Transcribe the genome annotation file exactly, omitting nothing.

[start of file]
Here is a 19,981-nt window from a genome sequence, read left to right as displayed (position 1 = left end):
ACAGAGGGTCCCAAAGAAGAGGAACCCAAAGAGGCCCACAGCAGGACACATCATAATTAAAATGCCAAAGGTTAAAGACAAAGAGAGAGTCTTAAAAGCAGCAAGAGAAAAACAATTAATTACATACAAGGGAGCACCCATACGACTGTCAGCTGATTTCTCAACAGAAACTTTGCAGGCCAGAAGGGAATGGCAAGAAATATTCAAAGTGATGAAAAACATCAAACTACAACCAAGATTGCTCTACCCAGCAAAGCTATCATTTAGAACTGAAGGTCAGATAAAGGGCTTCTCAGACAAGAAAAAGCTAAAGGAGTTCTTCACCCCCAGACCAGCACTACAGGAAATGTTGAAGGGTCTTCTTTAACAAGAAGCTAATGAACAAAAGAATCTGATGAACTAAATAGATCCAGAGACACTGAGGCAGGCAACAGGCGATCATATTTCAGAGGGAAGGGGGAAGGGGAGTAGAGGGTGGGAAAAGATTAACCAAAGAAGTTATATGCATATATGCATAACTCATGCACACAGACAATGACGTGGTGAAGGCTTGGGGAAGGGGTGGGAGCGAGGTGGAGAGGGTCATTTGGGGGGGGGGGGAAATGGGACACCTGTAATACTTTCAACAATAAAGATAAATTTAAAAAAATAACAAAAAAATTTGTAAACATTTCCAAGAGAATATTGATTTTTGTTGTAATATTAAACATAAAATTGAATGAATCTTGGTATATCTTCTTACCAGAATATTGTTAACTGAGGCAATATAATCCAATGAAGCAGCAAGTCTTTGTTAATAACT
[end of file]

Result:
Here is a 19,981-nt window from a genome sequence, read left to right as displayed (position 1 = left end):
ACAGAGGGTCCCAAAGAAGAGGAACCCAAAGAGGCCCACAGCAGGACACATCATAATTAAAATGCCAAAGGTTAAAGACAAAGAGAGAGTCTTAAAAGCAGCAAGAGAAAAACAATTAATTACATACAAGGGAGCACCCATACGACTGTCAGCTGATTTCTCAACAGAAACTTTGCAGGCCAGAAGGGAATGGCAAGAAATATTCAAAGTGATGAAAAACATCAAACTACAACCAAGATTGCTCTACCCAGCAAAGCTATCATTTAGAACTGAAGGTCAGATAAAGGGCTTCTCAGACAAGAAAAAGCTAAAGGAGTTCTTCACCCCCAGACCAGCACTACAGGAAATGTTGAAGGGTCTTCTTTAACAAGAAGCTAATGAACAAAAGAATCTGATGAACTAAATAGATCCAGAGACACTGAGGCAGGCAACAGGCGATCATATTTCAGAGGGAAGGGGGAAGGGGAGTAGAGGGTGGGAAAAGATTAACCAAAGAAGTTATATGCATATATGCATAACTCATGCACACAGACAATGACGTGGTGAAGGCTTGGGGAAGGGGTGGGAGCGAGGTGGAGAGGGTCATTTGGGGGGGGGGGGAAATGGGACACCTGTAATACTTTCAACAATAAAGATAAATTTAAAAAAATAACAAAAAAATTTGTAAACATTTCCAAGAGAATATTGATTTTTGTTGTAATATTAAACATAAAATTGAATGAATCTTGGTATATCTTCTTACCAGAATATTGTTAACTGAGGCAATATAATCCAATGAAGCAGCAAGTCTTTGTTAATAACT